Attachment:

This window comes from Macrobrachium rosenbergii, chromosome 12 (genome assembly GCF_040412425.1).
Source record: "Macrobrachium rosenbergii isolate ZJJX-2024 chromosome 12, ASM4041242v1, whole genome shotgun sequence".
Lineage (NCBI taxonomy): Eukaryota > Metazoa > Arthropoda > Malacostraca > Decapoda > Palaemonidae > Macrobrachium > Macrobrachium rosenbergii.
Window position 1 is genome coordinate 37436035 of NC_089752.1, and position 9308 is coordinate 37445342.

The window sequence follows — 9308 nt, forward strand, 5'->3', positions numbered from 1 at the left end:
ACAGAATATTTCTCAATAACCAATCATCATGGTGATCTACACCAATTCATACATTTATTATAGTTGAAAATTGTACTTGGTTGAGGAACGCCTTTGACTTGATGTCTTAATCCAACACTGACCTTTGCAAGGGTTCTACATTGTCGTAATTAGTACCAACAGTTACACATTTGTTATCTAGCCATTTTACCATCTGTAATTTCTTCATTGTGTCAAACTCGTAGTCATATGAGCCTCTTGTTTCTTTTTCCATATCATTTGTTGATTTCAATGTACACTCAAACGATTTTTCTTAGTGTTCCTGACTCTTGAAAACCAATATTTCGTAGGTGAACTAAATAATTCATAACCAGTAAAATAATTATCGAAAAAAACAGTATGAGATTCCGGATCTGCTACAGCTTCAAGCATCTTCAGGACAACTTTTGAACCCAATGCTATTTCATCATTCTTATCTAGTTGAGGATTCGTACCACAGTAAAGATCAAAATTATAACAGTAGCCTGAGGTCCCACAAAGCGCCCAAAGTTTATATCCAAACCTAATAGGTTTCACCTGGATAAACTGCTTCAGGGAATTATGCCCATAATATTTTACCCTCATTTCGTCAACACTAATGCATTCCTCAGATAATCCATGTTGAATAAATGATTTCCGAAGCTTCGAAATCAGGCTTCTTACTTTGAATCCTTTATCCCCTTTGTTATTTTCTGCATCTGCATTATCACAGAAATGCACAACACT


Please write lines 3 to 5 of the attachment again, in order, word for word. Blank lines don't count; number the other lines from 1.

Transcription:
Lineage (NCBI taxonomy): Eukaryota > Metazoa > Arthropoda > Malacostraca > Decapoda > Palaemonidae > Macrobrachium > Macrobrachium rosenbergii.
Window position 1 is genome coordinate 37436035 of NC_089752.1, and position 9308 is coordinate 37445342.

The window sequence follows — 9308 nt, forward strand, 5'->3', positions numbered from 1 at the left end: